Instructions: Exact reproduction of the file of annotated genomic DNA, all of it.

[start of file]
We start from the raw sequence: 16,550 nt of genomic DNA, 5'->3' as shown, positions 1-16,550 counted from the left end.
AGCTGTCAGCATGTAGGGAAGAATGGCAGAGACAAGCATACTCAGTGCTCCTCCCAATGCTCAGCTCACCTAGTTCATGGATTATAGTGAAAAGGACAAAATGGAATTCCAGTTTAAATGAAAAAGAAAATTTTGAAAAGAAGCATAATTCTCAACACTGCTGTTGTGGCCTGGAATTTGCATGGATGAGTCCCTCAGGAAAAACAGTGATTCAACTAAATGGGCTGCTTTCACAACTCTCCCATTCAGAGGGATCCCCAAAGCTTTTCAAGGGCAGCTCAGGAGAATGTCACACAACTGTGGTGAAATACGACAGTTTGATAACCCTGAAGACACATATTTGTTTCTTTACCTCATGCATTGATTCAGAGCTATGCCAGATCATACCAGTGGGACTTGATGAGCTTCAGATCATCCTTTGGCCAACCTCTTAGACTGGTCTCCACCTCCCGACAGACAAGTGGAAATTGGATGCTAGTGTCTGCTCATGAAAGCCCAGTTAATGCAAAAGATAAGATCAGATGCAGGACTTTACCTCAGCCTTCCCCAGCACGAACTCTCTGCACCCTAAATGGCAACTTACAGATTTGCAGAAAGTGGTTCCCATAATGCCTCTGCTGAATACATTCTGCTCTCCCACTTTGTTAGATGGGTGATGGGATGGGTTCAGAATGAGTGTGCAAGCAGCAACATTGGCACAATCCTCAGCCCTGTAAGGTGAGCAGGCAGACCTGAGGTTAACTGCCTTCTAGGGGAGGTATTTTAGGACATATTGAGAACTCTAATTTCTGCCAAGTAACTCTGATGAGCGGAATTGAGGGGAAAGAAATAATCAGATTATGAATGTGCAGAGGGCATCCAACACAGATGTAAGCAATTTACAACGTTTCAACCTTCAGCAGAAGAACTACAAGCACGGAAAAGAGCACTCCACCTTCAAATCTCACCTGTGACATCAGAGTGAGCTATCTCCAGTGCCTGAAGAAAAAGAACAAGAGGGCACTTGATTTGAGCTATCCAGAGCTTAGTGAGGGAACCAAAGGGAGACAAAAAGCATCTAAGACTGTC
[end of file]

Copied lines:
We start from the raw sequence: 16,550 nt of genomic DNA, 5'->3' as shown, positions 1-16,550 counted from the left end.
AGCTGTCAGCATGTAGGGAAGAATGGCAGAGACAAGCATACTCAGTGCTCCTCCCAATGCTCAGCTCACCTAGTTCATGGATTATAGTGAAAAGGACAAAATGGAATTCCAGTTTAAATGAAAAAGAAAATTTTGAAAAGAAGCATAATTCTCAACACTGCTGTTGTGGCCTGGAATTTGCATGGATGAGTCCCTCAGGAAAAACAGTGATTCAACTAAATGGGCTGCTTTCACAACTCTCCCATTCAGAGGGATCCCCAAAGCTTTTCAAGGGCAGCTCAGGAGAATGTCACACAACTGTGGTGAAATACGACAGTTTGATAACCCTGAAGACACATATTTGTTTCTTTACCTCATGCATTGATTCAGAGCTATGCCAGATCATACCAGTGGGACTTGATGAGCTTCAGATCATCCTTTGGCCAACCTCTTAGACTGGTCTCCACCTCCCGACAGACAAGTGGAAATTGGATGCTAGTGTCTGCTCATGAAAGCCCAGTTAATGCAAAAGATAAGATCAGATGCAGGACTTTACCTCAGCCTTCCCCAGCACGAACTCTCTGCACCCTAAATGGCAACTTACAGATTTGCAGAAAGTGGTTCCCATAATGCCTCTGCTGAATACATTCTGCTCTCCCACTTTGTTAGATGGGTGATGGGATGGGTTCAGAATGAGTGTGCAAGCAGCAACATTGGCACAATCCTCAGCCCTGTAAGGTGAGCAGGCAGACCTGAGGTTAACTGCCTTCTAGGGGAGGTATTTTAGGACATATTGAGAACTCTAATTTCTGCCAAGTAACTCTGATGAGCGGAATTGAGGGGAAAGAAATAATCAGATTATGAATGTGCAGAGGGCATCCAACACAGATGTAAGCAATTTACAACGTTTCAACCTTCAGCAGAAGAACTACAAGCACGGAAAAGAGCACTCCACCTTCAAATCTCACCTGTGACATCAGAGTGAGCTATCTCCAGTGCCTGAAGAAAAAGAACAAGAGGGCACTTGATTTGAGCTATCCAGAGCTTAGTGAGGGAACCAAAGGGAGACAAAAAGCATCTAAGACTGTC